We are happy to inform you that the latest issue of the journal is now available and includes the following contributions:


Michael Hwang S.C. & Kevin Tan, The Time Limit to Set Aside an Award under Article 34(3) of the Model Law: A Comparative Study

The time limit to set aside an award under the United Nations Commission on International Trade Law (UNCITRAL) Model Law is three months. Although Article 34(3) of the Model Law does not appear to confer upon domestic courts discretion to extend this time limit, some exceptional decisions from Asian Model Law jurisdictions suggest that such discretion exists. This article argues that, notwithstanding these decisions, domestic courts do not have any discretion to extend the time limit to apply to set an award aside. This article also highlights certain recurring fact patterns commonly seen when parties try to argue in favour of such a discretion, and studies how the courts in various jurisdictions have treated these similar situations.


Nathalie Allen, Leonor Díaz Córdova & Natalie Hall, ‘If Everyone Is Thinking Alike, Then No One Is Thinking’: The Importance of Cognitive Diversity in Arbitral Tribunals to Enhance the Quality of Arbitral Decision Making

The popularity and longevity of international arbitration depends heavily on the quality of arbitral awards, the arbitral process, and the tribunals appointed by practitioners and institutions. In this article, the authors argue that practitioners and institutions need to consider a more diverse range of candidates for arbitrator appointments, to enlarge and diversify the pool of arbitrators. Not only does diversity make sense from an ethical standpoint, but research has also shown that increased cognitive diversity is required to reduce the risk of biased decision making and improve the quality of awards. More cognitively diverse arbitral tribunals are therefore necessary to preserve the continued legitimacy and success of international arbitration.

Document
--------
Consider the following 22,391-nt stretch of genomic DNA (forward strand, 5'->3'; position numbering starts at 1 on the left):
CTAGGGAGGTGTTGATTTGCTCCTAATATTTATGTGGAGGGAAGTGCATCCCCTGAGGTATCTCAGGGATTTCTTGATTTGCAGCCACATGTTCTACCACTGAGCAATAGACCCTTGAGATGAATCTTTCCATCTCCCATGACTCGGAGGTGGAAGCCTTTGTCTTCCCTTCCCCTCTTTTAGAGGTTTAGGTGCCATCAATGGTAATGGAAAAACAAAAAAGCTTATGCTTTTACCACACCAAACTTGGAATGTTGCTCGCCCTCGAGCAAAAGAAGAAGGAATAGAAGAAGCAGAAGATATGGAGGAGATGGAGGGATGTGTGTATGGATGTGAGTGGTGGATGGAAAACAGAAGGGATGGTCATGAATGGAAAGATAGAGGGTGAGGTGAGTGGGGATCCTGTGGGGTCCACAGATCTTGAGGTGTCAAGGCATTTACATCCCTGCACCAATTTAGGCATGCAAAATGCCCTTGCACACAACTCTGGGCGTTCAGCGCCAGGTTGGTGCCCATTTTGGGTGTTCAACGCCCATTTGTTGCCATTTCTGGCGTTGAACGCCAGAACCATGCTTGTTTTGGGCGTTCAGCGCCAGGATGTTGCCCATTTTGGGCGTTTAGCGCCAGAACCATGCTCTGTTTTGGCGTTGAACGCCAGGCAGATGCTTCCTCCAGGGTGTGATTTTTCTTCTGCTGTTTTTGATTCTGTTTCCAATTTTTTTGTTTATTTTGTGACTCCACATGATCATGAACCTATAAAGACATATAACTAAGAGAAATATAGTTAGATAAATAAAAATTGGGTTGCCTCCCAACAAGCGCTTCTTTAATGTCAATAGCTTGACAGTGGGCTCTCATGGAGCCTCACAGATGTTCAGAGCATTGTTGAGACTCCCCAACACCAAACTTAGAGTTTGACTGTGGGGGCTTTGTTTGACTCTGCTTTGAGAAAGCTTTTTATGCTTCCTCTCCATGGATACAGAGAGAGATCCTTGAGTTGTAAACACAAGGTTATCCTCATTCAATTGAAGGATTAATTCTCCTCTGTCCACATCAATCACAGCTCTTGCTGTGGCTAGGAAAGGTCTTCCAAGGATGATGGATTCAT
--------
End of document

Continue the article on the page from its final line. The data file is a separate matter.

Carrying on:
Morten Broberg & Niels Fenger, Preliminary References to the European Court of Justice by Arbitration Tribunals

When a court or tribunal of an EU Member State is faced with a dispute which gives rise to questions concerning the interpretation or validity of an EU legal measure that must be answered in order for the national court to render its decision, Article 267 of the Treaty on the Functioning of the European Union lays down that, prior to delivering its judgment, this court or tribunal may seek a preliminary ruling from the European Court of Justice. With the increased importance of EU law within those legal fields where arbitration is often used and with the growing number of arbitration proceedings, the preliminary ruling procedure may also be valuable to arbitration tribunals. However, the European Court of Justice has shown a pronounced reluctance when it comes to allowing arbitration tribunals access to use the preliminary reference procedure. This article provides an up-to-date examination of the Court of Justice’s approach to preliminary references from arbitration tribunals, and it considers the pros and cons of opening more up for such tribunals using the preliminary reference procedure.


Felix Krumbiegel, The Applicability of the Russia-Ukraine Bilateral Investment Treaty to Crimea in the Light of the Duty of Non-recognition in International Law

According to international law, Russia’s territorial claim over Crimea shall not be recognized as it was brought about by a violation of the prohibition of violence. Despite this obligation, several arbitral tribunals have recently accepted jurisdiction in claims brought by Ukrainian investors under the Russia-Ukraine BIT and declared the Russia-Ukraine BIT applicable. I consider the arbitral tribunals’ reasoning to be inconsistent with the duty of non-recognition. Therefore, I analyze possible alternative ways in which Ukrainian and non-Ukrainian investors can obtain protection for their investments in Crimea under the Russia-Ukraine BIT without implicitly recognizing Russia’s territorial claim over Crimea.


Mikhail Batsura, Limits to Party Autonomy in Appointing Counsel in International Commercial Arbitration

The right of a party to appoint its own counsel is an integral aspect of party autonomy and one of the fundamental rights enjoyed by the parties in international arbitration. However, party autonomy is not absolute and has its limitations. This article discusses whether the parties are free to appoint their legal counsel or face any applicable restrictions when making such appointment. The article invites a discussion on an existence of the immutability principle in international commercial arbitration and its tension with party autonomy in the selection of legal counsel (if any). Finally, the article proposes possible solutions for regulation of a party’s right to appoint a counsel of choice.


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